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General Discussion

Jesse Schoonveld
Jesse Schoonveld
2,943 Points

How realistic is getting into the business with or without "Techdegree" as a self taught programmer?

Hello, i have a few questions actually,

I'm curious as to what people's opinions are about getting into the business as someone that didn't study programming, and teaches him/herself the language. In my case it's C#.

Are there any updates as to when a C# Techdegree will be released? I read somewhere it would be early 2017.

For people that are doing/have done a Techdegree course, do you suggest first finishing all the courses on that particular subject and getting the Techdegree upgrade after? I'm assuming things like 1 on 1 talks, seminars and projects won't really help me that much while i'm still learning the basics.

Basically, going back to school is not really an option to me. I am pretty terrible at formal educations and i highly prefer educating myself. Plus i cannot afford it financially either at the moment. I try to study about 6-10 hours a day, both on here and Udemy. And i want to become a C# programmer as soon as possible so i can get a better job.

4 Answers

Andres Ramirez
Andres Ramirez
18,094 Points

Hey Jesse!

I'm on the same page you are right now. I have some college studies, but not a Bachelors Degree. I have some pretty good experience building custom responsive websites in HTML and CSS - but that's not enough (in my experience) to land a job as any kind of developer.

I have heard of people (and know of one personally) who hold very good jobs as programmers and never stepped a foot in a University. The key is DISCIPLINE, and WORK. Train and teach yourself, and also build up your portfolio to show your knowledge.

Once you have the training and experience, a degree is only a piece of paper.

Personally, I am studying full-time on the Full Stack Javascript Track, and from there I will move on the PHP, and other languages to eventually make myself qualified for an entry level Front End Developer. I have the PRO subscription. I might upgrade to a Techdegree once I have studied most subjects so that I don't have to pay $200 a month for too long!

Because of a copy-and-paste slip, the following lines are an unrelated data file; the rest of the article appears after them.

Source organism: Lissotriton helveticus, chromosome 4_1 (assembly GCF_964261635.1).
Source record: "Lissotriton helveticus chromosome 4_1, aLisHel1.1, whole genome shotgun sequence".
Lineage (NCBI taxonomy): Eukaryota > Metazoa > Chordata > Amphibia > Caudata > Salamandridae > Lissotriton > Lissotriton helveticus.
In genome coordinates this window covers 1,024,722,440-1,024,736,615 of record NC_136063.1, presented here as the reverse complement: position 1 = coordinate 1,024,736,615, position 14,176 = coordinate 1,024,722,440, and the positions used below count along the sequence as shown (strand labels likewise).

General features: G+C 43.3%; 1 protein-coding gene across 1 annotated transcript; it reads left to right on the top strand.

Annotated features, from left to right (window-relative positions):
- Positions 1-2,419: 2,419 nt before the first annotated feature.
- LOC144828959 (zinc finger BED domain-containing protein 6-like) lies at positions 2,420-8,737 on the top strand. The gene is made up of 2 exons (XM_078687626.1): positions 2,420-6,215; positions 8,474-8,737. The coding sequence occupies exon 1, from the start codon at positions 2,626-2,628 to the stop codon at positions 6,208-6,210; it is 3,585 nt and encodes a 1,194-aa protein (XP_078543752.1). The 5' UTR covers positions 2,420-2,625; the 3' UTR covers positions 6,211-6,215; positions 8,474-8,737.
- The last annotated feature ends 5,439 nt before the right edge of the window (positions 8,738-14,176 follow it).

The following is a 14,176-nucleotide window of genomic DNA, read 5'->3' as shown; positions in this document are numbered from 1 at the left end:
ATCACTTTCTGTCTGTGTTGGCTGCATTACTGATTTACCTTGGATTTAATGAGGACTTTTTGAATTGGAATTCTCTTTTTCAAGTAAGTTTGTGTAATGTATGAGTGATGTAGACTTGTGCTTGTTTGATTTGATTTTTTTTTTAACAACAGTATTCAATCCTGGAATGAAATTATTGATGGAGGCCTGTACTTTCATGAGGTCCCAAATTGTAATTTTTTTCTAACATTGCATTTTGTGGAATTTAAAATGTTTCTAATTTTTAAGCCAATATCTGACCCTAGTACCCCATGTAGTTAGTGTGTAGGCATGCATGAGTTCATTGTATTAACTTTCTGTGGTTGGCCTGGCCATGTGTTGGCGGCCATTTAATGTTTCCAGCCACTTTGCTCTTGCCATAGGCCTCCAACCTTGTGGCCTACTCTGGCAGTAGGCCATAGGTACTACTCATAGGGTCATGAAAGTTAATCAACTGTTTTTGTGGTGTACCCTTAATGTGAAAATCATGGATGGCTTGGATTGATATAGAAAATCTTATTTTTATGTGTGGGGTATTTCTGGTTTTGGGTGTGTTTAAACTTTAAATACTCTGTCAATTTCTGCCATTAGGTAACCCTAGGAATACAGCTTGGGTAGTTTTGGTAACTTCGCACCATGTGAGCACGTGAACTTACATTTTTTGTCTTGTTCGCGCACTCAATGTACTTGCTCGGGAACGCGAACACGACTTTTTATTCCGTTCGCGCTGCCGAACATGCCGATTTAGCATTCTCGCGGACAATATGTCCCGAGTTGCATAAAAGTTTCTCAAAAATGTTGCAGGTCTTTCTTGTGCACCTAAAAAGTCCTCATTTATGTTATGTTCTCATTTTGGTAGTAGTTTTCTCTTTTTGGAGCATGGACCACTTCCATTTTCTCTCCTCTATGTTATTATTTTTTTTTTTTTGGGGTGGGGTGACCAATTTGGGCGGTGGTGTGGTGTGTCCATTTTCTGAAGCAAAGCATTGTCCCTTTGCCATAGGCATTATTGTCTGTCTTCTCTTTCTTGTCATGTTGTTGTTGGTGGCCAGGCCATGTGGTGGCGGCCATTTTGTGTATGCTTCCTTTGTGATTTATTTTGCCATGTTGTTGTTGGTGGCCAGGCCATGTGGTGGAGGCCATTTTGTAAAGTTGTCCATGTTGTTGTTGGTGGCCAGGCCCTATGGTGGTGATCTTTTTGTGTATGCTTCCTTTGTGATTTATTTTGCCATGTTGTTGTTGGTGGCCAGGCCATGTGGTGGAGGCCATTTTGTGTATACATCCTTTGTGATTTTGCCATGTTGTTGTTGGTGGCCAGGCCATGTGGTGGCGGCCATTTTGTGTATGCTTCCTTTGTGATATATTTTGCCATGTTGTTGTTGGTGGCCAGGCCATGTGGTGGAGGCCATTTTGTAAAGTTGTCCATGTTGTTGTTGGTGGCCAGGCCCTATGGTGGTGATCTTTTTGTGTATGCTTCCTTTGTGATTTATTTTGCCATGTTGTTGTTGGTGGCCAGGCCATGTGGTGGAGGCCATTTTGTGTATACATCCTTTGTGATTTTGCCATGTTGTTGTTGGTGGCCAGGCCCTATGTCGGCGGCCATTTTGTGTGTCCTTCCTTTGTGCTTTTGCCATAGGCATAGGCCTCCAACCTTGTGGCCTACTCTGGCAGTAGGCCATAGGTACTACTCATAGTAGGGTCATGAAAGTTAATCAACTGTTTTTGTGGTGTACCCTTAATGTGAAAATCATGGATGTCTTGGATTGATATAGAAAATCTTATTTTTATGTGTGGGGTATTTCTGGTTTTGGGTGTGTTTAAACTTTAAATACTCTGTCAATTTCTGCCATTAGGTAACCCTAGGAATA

Keep us posted, and keep learning!

Jesse Schoonveld
Jesse Schoonveld
2,943 Points

Hey Andy,

You are definitely right, i try my best to study as much as possible. But i find myself often thinking i understand what is explained, only to get stuck on a challenge because i missed out on a key piece of information. When that happens i grab my Udemy/Lynda courses on the same subject and can usually figure it out. I try to only move on to a next subject here when i feel like i am comfortable with what they teached me before that.

Not studying full time at the moment though, i have a shitty night time job 3 days a week. And yes that portfolio is super important, that's why i am looking forward to them releasing the C# Techdegree mostly. Guess this gives me some more time to master the basics :)

Kevin Korte
Kevin Korte
28,148 Points

Jesse, you're gaining the right skills by figuring out the answers. It's less about actually remembering everything - while it's very valuable to develop the skills in finding your answers, and sticking to it until you do. It's these two things that I think most people who don't make it struggle with the most. They don't have the energy to stick to it when it's really tough, and/or don't understand how/where, or don't care to find their own answers.

You're asking the right questions, I think if you can stick with it, you'll see positive results from your time investment.